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Bird Watcher News    May 23rd, 2019
We have lots of patriotic items to make the most of your holiday weekend. Red, white and blue wind chimes, solar lanterns, birdhouses and much more!
Indoor/outdoor pillows are always festive, and most of ours are proudly made in the USA!
Bird houses and garden flags are an easy way to decorate your porch, patio or garden.
For Memorial Day, we would like to offer all current and former military members
20% off your total purchase through Monday (excluding Brome and Cuckoo Clocks) in gratitude for your service to our country. Just mention the discount at checkout.

Memorial Day hours are 10am - 5pm
Hi, BirdWatchers!
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We have both been working in the stores a lot this past month. It's been great to get out of the office, reconnect with old friends and meet new customers. We were asked lots of questions, but most people had the same concerns, so we thought we would share them here with you.
~ Karen and Julia
Where are all my feeder birds? 
It was very busy winter season for finches...most of us had tons of Pine Siskins, Purple Finches and American Goldfinches. By early May, all of the Siskins and Purple Finches and most wintering Goldfinches head north for the breeding season. We do have House Finches year round, and not all the Goldfinches leave, but the numbers decrease. Most of our other resident birds like Cardinals, Chickadees, Titmice, etc. are raising young and are busy finding insects for their chicks. So don't worry that they're not eating your seed as often. They'll be back!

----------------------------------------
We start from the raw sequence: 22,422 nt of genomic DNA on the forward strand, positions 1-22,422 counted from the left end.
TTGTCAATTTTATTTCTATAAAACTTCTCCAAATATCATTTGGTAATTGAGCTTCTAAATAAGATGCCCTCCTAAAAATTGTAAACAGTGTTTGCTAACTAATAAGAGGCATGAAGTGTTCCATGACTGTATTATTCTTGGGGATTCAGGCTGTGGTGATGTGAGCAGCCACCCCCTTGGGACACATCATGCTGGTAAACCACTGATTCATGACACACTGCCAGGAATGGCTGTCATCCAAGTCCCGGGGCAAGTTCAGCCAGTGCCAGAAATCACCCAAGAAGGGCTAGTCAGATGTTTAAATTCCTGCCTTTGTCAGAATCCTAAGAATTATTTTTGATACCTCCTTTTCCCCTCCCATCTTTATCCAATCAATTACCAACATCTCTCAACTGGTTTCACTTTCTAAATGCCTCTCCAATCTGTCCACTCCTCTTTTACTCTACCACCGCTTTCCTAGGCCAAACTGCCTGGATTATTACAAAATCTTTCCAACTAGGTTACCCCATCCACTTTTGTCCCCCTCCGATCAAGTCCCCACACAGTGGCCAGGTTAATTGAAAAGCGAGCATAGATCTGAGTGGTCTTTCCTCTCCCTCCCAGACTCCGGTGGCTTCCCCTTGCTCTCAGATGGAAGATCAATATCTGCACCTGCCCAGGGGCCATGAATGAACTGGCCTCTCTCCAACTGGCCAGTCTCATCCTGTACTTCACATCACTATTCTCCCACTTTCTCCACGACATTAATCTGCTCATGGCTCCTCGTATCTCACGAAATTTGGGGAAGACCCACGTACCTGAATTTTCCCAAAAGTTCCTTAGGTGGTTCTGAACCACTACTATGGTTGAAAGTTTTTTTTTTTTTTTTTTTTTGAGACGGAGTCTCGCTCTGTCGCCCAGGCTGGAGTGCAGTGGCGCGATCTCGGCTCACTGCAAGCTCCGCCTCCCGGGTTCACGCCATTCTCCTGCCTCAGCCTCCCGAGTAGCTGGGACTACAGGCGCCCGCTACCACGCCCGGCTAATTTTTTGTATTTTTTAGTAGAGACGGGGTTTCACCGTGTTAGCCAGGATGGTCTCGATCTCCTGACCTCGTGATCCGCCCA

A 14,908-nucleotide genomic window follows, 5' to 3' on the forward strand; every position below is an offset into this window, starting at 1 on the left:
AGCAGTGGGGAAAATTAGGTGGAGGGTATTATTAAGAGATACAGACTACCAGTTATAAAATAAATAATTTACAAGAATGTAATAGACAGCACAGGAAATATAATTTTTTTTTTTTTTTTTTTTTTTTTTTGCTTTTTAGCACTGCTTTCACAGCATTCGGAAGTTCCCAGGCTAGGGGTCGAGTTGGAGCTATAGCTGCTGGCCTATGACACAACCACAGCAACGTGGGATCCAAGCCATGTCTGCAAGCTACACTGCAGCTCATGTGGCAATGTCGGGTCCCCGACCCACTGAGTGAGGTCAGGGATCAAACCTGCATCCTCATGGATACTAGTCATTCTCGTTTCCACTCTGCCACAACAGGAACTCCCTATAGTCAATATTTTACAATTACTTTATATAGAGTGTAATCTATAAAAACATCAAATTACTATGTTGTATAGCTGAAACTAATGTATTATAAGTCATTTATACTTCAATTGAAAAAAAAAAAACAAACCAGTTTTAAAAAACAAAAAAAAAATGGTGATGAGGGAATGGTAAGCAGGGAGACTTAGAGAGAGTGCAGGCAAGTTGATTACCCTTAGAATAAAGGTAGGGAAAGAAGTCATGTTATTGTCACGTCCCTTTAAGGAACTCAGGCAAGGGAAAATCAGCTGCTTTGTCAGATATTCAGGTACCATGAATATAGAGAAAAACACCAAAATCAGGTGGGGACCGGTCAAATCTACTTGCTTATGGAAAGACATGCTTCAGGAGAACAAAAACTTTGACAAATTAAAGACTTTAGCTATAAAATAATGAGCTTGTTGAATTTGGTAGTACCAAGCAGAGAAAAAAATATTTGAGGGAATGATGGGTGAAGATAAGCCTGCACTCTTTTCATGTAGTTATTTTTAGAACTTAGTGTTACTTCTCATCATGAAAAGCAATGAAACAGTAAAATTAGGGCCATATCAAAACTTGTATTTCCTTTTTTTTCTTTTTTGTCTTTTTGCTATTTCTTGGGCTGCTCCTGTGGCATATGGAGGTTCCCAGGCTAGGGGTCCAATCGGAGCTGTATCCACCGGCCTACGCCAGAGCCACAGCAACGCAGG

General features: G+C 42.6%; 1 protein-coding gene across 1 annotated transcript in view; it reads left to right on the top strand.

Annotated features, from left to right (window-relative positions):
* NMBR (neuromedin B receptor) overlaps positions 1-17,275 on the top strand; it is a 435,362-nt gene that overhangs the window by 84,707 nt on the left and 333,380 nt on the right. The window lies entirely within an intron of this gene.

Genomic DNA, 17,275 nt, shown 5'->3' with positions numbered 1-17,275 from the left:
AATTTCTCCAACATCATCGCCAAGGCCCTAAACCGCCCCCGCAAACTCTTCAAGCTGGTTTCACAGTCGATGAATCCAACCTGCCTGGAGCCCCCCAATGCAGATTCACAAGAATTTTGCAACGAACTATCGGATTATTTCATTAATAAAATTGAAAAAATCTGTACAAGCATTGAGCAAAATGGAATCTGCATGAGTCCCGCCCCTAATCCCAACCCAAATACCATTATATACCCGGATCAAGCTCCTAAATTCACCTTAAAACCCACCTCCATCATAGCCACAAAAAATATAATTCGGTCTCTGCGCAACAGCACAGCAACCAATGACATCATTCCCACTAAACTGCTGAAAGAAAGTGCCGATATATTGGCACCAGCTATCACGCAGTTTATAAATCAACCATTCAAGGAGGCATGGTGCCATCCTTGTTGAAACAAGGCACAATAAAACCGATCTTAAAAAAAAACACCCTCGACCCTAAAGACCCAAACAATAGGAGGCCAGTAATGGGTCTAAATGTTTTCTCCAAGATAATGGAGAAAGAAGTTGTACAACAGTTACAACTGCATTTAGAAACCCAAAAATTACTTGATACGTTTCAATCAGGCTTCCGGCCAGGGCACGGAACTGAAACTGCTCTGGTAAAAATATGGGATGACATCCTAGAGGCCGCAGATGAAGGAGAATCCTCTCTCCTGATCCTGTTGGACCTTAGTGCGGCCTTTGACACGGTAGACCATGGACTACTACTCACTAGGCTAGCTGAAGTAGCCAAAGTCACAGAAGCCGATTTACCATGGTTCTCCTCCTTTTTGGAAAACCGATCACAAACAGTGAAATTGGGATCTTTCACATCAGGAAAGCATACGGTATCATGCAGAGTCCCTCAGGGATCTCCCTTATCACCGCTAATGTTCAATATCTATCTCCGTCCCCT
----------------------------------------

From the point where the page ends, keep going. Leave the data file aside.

Where are all my hummingbirds?
This is almost always followed by the statement, "Last year I had dozens of hummingbirds!" We tend to correlate active times at our feeders with warmer weather. But, if you log numbers on a calendar, you'll notice that it is typically slow at our hummingbird feeders, also, during May and June. Adult males are guarding territories and females are busy building nests and raising young. They don't move around much. Mid-July through early September is always the busiest time at hummingbird feeders. Young birds will come off their nests then, and both young and adult birds will feed heavily to fatten up for migration. For now, just be sure to keep your feeders clean and filled with fresh nectar for occasional visitors.
I found a baby bird. What do I do?
The chart below is very helpful. Most of the time, young birds do not need our help. Just make sure they are safely out of harm's way (kids, dogs, cats, cars, fire ants, etc.) Birds have a poor sense of smell, so you can gently touch them to move if necessary. AWARE, R&R Wildlife Rehabilitation and HawkTalk are all valuable resources when needed.
Kennesaw * Roswell * Buford * Marietta * Canton